NASHVILLE (Ten.) January 21


From Mr. James Fletcher, in whose statement we place the utmost reliance, we have received the following narrative:--"At the Little Prairie, (a beautiful spot on the west side of the Mississippi River, about 30 miles from New Madrid) on the 16th of December last, about 2 o'clock, a.m. we felt a severe concussion of the earth, which we supposed to be occasioned by a distant earthquake, and did not apprehend much danger.  Between that time and day we felt several other slighter shocks; about sunrise another very severe one came on, attended with a perpendicular bouncing that caused the earth to open in many places - - some eight and ten feet wide, numbers of less width, and of considerable length - - some parts have sunk much lower than others; where one of those large openings are, one side remains as high as before the shock and the other is sunk; some more, some less; but the deepest I saw was about twelve feet.  The earth was, in the course of fifteen minutes after the shock in the morning, entirely inundated with water.  The pressing of the earth, if the expression be allowable, caused the water to spout out of the pores of the earth, to the height of eight or ten feet!  We supposed the whole country sinking! and knew not what to do for the best.  The agitation of the earth was so great that it was with difficulty any could stand on their feet, some could not. - - The air was very strongly impregnated with sulphurous smell.  As if by instinct, we flew as soon as we could from the river, dreading most danger there - - but after rambling about two or three hours, about two hundred gathered at Capt. Francis Lescuer's, where we encamped , until we heard that the upper country was not damaged, when I left the camp (after staying there twelve days) to look for some other place, and was three days getting about thirty miles, from being obliged to travel round those chasms.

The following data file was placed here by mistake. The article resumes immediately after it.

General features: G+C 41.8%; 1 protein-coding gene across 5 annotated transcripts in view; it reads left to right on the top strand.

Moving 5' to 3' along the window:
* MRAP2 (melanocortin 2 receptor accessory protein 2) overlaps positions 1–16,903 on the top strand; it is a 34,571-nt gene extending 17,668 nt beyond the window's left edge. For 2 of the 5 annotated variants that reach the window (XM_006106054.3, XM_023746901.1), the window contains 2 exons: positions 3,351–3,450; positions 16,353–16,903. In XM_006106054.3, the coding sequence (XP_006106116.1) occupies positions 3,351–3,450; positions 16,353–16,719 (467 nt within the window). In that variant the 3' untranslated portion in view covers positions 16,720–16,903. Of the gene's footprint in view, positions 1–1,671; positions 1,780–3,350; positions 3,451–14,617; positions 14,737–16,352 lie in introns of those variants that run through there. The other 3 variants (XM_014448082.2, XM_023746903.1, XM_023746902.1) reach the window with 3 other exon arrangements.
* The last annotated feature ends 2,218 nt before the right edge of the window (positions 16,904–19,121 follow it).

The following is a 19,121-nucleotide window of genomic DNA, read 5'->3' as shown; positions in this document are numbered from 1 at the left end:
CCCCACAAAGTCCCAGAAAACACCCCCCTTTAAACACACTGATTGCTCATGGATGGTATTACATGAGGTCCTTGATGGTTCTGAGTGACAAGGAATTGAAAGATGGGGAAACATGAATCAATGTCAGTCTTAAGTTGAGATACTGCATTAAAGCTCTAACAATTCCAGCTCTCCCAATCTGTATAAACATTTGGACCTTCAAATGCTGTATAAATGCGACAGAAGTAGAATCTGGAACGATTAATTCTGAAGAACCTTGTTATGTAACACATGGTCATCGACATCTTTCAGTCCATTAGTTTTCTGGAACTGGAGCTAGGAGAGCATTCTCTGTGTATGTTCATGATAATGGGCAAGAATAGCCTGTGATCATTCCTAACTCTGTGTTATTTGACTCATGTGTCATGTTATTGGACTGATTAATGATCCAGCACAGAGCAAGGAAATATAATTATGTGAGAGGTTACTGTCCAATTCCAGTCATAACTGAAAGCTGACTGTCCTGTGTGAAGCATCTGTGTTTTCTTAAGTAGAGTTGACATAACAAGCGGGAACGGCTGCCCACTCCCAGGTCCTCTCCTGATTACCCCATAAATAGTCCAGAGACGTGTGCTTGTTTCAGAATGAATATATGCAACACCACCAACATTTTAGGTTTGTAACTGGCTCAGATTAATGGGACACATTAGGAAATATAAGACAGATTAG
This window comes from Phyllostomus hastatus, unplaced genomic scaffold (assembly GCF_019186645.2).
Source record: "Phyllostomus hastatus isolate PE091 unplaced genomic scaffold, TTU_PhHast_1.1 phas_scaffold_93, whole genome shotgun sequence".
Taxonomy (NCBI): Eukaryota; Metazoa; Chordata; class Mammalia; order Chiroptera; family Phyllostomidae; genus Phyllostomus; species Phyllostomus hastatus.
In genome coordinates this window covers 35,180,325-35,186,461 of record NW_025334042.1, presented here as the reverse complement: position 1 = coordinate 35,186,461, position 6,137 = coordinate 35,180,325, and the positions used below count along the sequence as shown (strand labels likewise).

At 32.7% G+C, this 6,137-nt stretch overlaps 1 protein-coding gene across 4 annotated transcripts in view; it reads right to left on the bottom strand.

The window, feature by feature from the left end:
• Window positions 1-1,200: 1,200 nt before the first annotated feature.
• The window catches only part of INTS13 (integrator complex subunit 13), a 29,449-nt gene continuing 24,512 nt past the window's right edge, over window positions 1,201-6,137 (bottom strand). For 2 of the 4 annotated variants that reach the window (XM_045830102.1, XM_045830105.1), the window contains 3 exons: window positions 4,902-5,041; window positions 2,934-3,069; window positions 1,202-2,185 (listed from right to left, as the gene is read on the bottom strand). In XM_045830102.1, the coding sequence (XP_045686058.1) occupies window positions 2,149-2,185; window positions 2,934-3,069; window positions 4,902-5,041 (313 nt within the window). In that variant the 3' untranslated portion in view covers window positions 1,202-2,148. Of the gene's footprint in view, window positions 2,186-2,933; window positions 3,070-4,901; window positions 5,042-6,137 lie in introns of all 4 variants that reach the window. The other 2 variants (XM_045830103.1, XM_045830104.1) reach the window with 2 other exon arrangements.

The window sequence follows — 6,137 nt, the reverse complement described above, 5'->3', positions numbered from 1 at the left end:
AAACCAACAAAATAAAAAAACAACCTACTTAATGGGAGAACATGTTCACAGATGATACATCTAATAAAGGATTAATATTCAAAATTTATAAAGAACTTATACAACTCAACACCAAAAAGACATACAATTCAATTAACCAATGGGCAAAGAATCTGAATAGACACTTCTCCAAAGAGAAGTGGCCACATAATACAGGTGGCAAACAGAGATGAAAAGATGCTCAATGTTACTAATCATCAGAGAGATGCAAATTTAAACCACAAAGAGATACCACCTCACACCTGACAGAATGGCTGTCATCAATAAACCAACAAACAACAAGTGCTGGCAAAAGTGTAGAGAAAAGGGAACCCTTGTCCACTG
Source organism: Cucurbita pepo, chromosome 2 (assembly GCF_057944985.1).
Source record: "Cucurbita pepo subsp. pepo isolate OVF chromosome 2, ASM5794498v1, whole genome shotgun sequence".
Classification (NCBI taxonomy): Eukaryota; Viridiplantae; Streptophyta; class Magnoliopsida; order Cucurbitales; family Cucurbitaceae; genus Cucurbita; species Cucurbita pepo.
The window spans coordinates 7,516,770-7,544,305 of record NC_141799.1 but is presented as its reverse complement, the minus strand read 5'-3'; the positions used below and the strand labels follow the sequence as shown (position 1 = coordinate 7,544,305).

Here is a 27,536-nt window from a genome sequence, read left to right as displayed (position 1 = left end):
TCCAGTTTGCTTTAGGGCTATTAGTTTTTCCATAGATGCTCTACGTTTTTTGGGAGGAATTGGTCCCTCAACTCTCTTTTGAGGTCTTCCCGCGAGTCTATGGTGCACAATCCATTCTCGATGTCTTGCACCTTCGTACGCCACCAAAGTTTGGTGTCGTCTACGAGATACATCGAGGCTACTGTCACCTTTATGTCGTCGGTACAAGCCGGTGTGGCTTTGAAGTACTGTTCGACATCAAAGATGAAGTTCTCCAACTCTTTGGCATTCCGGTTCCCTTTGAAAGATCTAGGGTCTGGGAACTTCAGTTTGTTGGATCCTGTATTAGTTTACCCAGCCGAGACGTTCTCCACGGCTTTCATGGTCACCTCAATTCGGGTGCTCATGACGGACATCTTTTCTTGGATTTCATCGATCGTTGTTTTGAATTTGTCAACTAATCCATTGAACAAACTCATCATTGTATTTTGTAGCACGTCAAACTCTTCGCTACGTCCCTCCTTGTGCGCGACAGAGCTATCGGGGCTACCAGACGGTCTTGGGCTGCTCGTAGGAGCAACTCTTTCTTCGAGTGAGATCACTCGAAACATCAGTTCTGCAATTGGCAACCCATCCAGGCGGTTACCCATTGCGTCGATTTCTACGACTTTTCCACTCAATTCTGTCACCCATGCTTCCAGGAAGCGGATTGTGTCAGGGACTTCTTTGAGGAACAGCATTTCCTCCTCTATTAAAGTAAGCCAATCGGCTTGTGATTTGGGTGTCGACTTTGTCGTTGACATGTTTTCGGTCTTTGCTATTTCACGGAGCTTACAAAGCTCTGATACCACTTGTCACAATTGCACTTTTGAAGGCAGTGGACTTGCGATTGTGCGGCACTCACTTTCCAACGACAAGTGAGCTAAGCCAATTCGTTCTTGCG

Previous to my leaving the country I heard that many parts of the Mississippi River had caved in; in some places several acres at the same instant.  But the most extraordinary effect that I saw was a small lake below the river St. Francis.  The bottom of which is blown up higher than any of the adjoining country, and instead of water it is filled with beautiful white sand.  The same effect is produced on many other lakes, as I am informed by those who saw them; and it is supposed they are generally filled up.  A little river called Pemisece, that empties into the St. Francis, and runs parallel with the Mississippi, at the distance of about twelve miles from it, is filled also with sand.  I only saw it near its head, and found it to be so, and was informed by respectable gentlemen who had seen it lower down, that it positively was filled with sand.  On the sand that was thrown out of the lakes and river lie numerous quantities of fish of all kinds common to the country.

The damage to stock, etc. was unknown.  I heard of only two dwelling houses, a granary, and smoke house, being sunk.  One of the dwelling houses was sunk twelve feet below the surface of the earth; the other the top was even with the surface.  The granary and smokehouse were entirely out of sight; we supposed sunk and the earth closed over them.  The buildings through the country are much damaged.  We heard of no lives being lost, except seven Indians, who were shaken into the Mississippi. - - This we learned from one who escaped.

Previous to the shocks coming on, we heard a rumbling noise like that of thunder.  They continued until I left the country - - some very severe. - - I cannot tell how many there were.

The above account is confirmed by letters from that country.  A gentleman in attempting to pass from Cape Girardeau to the pass of St. Francis, found the earth so much cracked and broke, that it was impossible to get along.  The course must be about 50 miles back of the Little Prairie.  Others have experienced the same difficulty in getting along, and at times had to go miles out of their way to shun those chasms.

We have no idea that the principal cause of the shocks originated on the Mississippi - - we have not yet heard the worst.

Made possible by the Rivers Institute and the
History Department of Hanover College.


How to cite this article:   “Earthquake” [from James Fletcher],  Pittsburgh Gazette, 14 Feb. 1812, p. 2, available at